EightToFastToCatch getting a work in the slop (Photo: Anne Frederick / Maryland Million Ltd)
When we last left our four-legged equine hero, EightToFastToCatch, a local Thoroughbred named for Alex Ovechkin, he had just won the 2011 renewal of the Maryland Million Classic. Just ahead of puck drop against the Panthers at Verizon on Saturday, horsey Ovi will be looking to score his own hat trick, right up the road at Laurel Park.
Since 2011, ETFTC has had 19 races and found the winners’ circle 7 times, most notably with a repeat win in the 2013 Classic. Where was our coverage in those intervening years? Simple – in the 2012 Classic he ran 5th and we were so gripped by NHL lockout paralysis we could barely get out of bed, let alone play the races. I’m sure we have some other excuse for 2013… maybe we blame Oates, but that’s a bad horse pun.
Now an EIGHT year-old, this gelding (don’t ask!), is wrapping up his career, and has one more race on his schedule after today’s mile-and-an-EIGHTH Classic. And if his engine and the Racing Gods have their way, he’ll cross the finish line first on Saturday, ahead of his EIGHT rivals, and get his 3rd Classic win, a rare racing hat trick. The track odds-maker installed his as the prohibitive 3-5 favorite. It may not make dollars and sense to bet on him at such a low price, but we’re going to cheer for him just as loud (and obnoxiously) as we do his namesake.
For a smart take on ETFTC’s chances on Saturday, PuckBuddy Craig asked Maryland racing expert and blogger, Frank Vespi [@TheRacingBiz and theracingbiz.com] to weigh in. He started by asking about the long layoff from racing the horse has had, before getting into some racetrack fancy stats.
Unlike his previous starts in the Classic that saw him run well, save for 2012, what does his 10 month layoff, with just one tune up race (an EIGHTH place finish on September 6) ahead of Saturday, say to you?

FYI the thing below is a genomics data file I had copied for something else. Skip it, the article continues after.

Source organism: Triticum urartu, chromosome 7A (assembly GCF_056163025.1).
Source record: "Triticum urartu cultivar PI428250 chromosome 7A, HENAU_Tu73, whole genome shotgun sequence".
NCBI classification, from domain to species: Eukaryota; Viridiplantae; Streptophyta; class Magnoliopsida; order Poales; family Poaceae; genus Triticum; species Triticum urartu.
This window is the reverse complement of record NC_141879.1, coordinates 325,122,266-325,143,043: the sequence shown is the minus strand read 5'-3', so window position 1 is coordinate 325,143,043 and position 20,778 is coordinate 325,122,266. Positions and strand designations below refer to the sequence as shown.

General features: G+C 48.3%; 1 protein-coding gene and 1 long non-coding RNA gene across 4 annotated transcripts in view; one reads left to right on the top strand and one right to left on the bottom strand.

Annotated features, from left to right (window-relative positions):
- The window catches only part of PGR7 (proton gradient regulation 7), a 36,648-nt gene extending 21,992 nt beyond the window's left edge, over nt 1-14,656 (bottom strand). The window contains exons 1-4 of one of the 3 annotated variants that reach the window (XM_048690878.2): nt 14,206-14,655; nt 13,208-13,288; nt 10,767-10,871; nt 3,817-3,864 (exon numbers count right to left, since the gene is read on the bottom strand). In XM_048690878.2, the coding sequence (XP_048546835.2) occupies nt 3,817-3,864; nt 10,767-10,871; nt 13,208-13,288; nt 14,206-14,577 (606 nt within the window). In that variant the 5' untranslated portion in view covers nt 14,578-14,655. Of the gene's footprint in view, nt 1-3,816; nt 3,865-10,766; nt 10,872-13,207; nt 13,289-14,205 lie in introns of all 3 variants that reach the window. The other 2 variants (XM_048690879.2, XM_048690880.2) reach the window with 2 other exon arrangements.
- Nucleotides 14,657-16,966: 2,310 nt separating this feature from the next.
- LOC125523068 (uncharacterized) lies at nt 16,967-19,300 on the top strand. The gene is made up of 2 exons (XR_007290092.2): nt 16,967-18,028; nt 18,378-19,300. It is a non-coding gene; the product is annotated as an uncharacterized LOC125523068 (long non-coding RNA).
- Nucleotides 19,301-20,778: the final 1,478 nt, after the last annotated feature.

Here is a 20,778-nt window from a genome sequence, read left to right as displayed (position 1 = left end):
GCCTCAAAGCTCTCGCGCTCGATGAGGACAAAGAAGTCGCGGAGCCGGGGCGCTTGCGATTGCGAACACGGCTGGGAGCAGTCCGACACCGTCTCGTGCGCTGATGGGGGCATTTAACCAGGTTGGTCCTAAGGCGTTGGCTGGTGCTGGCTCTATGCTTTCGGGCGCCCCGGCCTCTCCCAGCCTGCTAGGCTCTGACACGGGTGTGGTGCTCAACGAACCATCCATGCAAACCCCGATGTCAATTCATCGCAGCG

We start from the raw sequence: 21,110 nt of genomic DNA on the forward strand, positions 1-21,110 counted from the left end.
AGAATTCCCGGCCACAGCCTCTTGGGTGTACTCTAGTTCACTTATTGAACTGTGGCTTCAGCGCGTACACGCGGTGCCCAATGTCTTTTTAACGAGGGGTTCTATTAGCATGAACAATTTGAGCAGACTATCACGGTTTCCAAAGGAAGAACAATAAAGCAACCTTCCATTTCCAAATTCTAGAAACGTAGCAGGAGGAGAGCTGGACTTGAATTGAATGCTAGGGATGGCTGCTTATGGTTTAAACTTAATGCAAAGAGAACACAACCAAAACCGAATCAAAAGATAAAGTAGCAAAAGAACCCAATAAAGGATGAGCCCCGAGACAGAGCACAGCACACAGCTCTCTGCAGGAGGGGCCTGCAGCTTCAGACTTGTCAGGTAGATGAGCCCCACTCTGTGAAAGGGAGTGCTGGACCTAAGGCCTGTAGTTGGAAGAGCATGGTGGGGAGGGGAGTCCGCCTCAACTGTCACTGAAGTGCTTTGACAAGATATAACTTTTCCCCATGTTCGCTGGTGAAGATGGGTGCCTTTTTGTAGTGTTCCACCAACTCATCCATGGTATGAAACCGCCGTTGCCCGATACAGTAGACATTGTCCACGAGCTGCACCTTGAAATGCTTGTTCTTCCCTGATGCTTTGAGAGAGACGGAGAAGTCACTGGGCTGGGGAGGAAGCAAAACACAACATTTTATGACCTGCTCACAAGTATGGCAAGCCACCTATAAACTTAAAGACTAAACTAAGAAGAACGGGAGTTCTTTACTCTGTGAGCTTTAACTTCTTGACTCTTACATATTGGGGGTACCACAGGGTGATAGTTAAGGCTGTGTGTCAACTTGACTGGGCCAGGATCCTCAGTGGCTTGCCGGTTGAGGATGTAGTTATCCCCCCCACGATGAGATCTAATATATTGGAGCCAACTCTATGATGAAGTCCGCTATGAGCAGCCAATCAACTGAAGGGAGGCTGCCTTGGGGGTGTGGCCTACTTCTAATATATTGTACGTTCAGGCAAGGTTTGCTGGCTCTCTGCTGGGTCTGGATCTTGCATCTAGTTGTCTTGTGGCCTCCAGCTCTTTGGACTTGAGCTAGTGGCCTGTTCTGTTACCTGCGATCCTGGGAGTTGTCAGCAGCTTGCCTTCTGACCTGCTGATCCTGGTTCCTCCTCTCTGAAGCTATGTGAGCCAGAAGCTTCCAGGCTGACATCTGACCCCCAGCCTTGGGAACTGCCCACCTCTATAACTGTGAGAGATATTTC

The situation with the horse has been, I think, a bit complicated. Arnie Heft, the owner, died in March, and so I’m sure there were some things to iron out before the horse could run again. On the one hand, the short schedule is not optimal by any means. EIGHT [overused emphasis, ours] of the last nine Classic winners had made at least 5 starts before the Classic, and I think that’s not just a coincidence; conditioning matters, and just as you can skate till your legs fall off and not be in the same shape as you’ll be after a couple games, horses need to race, as well as work.
Trainer Tim Keefe was sort of betwixt and between when he ran ETFTC in the Japan Racing Association on the grass; he had to choose between that race, which is a good distance but on turf (not his best surface), or a six furlong sprint (not his best distance) on the dirt. He went with the longer grass race and was not very happy with how it played out. On the other hand, Tim wouldn’t spot him here if he weren’t fit.
Since he was steadied [his jockey put on the brakes] in his last race, the JRA, finishing rather poorly, do we have any reason to think he wasn’t fit? Was he well meant [racetrack lingo for whether the trainer thought he had a good chance to win]?
I would say he was not well meant. Tim’s been clear that the Classic was the major seasonal goal, and if there’s a secondary goal, it’s the race after, the Jennings, where a win would make him the first 4-time winner of that race. The JRA was merely a tightener. I think it’s fair to question whether the horse has the fitness to win at 9f, but I wouldn’t worry about the last-race result much, if at all.